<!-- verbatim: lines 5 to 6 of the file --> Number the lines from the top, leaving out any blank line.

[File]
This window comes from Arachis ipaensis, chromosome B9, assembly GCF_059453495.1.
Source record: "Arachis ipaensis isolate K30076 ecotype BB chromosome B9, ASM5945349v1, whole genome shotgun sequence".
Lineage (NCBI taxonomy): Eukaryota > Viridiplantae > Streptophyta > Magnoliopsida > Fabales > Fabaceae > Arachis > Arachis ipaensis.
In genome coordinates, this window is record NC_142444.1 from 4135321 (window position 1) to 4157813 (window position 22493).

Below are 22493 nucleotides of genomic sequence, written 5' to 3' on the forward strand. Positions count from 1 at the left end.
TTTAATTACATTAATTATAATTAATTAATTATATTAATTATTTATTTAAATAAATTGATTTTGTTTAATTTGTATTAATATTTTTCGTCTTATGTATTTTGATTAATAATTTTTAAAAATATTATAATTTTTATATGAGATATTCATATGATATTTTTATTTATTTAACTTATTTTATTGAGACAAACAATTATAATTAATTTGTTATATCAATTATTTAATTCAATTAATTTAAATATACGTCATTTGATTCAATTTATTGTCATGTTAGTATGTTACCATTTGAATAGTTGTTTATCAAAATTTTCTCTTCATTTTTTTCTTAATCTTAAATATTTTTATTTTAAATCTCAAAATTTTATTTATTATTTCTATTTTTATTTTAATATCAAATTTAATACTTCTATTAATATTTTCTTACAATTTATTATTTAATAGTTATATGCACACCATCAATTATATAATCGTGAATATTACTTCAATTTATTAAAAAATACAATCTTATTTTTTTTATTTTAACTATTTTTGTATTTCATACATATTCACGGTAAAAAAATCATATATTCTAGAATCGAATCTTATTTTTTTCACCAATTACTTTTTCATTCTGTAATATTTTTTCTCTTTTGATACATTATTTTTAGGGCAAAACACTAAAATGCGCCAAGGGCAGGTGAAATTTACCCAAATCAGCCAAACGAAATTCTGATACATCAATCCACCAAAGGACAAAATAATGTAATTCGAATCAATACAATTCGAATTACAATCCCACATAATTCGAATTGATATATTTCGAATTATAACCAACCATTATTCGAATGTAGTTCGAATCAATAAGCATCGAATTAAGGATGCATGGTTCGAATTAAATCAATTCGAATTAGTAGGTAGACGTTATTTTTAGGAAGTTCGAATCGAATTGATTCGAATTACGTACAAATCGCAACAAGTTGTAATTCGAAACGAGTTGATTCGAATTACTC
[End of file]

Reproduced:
Below are 22493 nucleotides of genomic sequence, written 5' to 3' on the forward strand. Positions count from 1 at the left end.
TTTAATTACATTAATTATAATTAATTAATTATATTAATTATTTATTTAAATAAATTGATTTTGTTTAATTTGTATTAATATTTTTCGTCTTATGTATTTTGATTAATAATTTTTAAAAATATTATAATTTTTATATGAGATATTCATATGATATTTTTATTTATTTAACTTATTTTATTGAGACAAACAATTATAATTAATTTGTTATATCAATTATTTAATTCAATTAATTTAAATATACGTCATTTGATTCAATTTATTGTCATGTTAGTATGTTACCATTTGAATAGTTGTTTATCAAAATTTTCTCTTCATTTTTTTCTTAATCTTAAATATTTTTATTTTAAATCTCAAAATTTTATTTATTATTTCTATTTTTATTTTAATATCAAATTTAATACTTCTATTAATATTTTCTTACAATTTATTATTTAATAGTTATATGCACACCATCAATTATATAATCGTGAATATTACTTCAATTTATTAAAAAATACAATCTTATTTTTTTTATTTTAACTATTTTTGTATTTCATACATATTCACGGTAAAAAAATCATATATTCTAGAATCGAATCTTATTTTTTTCACCAATTACTTTTTCATTCTGTAATATTTTTTCTCTTTTGATACATTATTTTTAGGGCAAAACACTAAAATGCGCCAAGGGCAGGTGAAATTTACCCAAATCAGCCAAACGAAATTCTGATACATCAATCCACCAAAGGACAAAATAATGTAATTCGAATCAATACAATTCGAATTACAATCCCACATAATTCGAATTGATATATTTCGAATTATAACCAACCATTATTCGAATGTAGTTCGAATCAATAAGCATCGAATTAAGGATGCATGGTTCGAATTAAATCAATTCGAATTAGTAGGTAGACGTTATTTTTAGGAAGTTCGAATCGAATTGATTCGAATTACGTACAAATCGCAACAAGTTGTAATTCGAAACGAGTTGATTCGAATTACTC